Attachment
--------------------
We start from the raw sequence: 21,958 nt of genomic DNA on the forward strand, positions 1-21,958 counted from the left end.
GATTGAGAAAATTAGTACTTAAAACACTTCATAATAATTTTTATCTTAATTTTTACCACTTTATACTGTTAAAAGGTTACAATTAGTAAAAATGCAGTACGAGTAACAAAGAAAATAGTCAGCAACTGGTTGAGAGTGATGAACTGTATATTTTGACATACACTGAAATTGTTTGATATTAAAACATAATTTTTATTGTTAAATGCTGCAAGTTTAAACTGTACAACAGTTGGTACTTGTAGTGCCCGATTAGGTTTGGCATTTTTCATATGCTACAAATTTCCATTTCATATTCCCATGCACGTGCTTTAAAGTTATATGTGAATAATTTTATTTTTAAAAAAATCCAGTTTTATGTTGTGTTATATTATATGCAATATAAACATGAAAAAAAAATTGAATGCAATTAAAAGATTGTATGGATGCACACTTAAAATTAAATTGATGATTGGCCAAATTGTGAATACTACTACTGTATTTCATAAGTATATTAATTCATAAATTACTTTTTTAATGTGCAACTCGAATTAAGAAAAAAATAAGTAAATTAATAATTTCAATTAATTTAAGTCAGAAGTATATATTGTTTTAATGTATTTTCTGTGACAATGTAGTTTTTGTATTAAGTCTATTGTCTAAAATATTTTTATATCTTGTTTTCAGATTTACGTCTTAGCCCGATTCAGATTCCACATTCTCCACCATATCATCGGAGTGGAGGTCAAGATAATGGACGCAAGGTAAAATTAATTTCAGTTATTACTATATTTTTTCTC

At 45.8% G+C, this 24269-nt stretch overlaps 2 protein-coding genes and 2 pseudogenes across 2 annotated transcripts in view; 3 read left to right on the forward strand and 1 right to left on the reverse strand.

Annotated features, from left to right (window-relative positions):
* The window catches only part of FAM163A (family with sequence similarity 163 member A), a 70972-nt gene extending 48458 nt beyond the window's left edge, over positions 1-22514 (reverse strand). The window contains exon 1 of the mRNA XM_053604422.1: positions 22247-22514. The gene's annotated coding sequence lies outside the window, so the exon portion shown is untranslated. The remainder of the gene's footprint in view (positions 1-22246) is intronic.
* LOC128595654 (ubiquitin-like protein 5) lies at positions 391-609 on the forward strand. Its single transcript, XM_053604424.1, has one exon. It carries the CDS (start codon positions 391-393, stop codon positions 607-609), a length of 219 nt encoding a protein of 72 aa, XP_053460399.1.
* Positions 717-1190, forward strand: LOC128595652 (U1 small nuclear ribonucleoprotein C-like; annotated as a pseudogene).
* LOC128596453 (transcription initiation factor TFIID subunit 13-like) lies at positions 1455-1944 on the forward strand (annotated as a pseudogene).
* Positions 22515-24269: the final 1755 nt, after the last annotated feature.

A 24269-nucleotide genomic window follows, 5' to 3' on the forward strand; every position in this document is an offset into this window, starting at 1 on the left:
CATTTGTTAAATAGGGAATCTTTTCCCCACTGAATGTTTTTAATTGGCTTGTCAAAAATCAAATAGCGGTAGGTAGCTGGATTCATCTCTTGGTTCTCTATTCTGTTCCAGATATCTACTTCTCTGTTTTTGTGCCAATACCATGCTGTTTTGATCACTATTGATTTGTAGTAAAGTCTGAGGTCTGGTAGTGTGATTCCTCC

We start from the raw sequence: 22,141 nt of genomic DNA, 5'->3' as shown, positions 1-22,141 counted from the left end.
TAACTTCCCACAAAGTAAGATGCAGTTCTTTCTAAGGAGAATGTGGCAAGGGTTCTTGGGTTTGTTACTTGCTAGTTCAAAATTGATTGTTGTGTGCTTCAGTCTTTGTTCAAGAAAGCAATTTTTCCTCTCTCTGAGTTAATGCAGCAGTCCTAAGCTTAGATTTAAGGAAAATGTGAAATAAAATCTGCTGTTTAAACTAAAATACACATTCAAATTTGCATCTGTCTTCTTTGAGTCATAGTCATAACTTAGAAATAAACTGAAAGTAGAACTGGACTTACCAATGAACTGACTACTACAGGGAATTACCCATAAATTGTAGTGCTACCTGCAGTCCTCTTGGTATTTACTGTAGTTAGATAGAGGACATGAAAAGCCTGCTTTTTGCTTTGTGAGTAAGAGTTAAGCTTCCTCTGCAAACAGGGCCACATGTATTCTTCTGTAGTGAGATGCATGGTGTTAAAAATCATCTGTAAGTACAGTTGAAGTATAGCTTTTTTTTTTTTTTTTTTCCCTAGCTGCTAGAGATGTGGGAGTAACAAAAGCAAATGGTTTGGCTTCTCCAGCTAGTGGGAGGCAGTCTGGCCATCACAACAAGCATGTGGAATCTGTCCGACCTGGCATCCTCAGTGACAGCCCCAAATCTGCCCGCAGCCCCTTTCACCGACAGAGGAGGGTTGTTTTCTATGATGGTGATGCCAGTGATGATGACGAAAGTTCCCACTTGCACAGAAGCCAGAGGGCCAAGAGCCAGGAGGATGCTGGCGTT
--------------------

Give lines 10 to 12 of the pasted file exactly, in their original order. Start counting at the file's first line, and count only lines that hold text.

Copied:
A 24269-nucleotide genomic window follows, 5' to 3' on the forward strand; every position in this document is an offset into this window, starting at 1 on the left:
CATTTGTTAAATAGGGAATCTTTTCCCCACTGAATGTTTTTAATTGGCTTGTCAAAAATCAAATAGCGGTAGGTAGCTGGATTCATCTCTTGGTTCTCTATTCTGTTCCAGATATCTACTTCTCTGTTTTTGTGCCAATACCATGCTGTTTTGATCACTATTGATTTGTAGTAAAGTCTGAGGTCTGGTAGTGTGATTCCTCC

We start from the raw sequence: 22,141 nt of genomic DNA, 5'->3' as shown, positions 1-22,141 counted from the left end.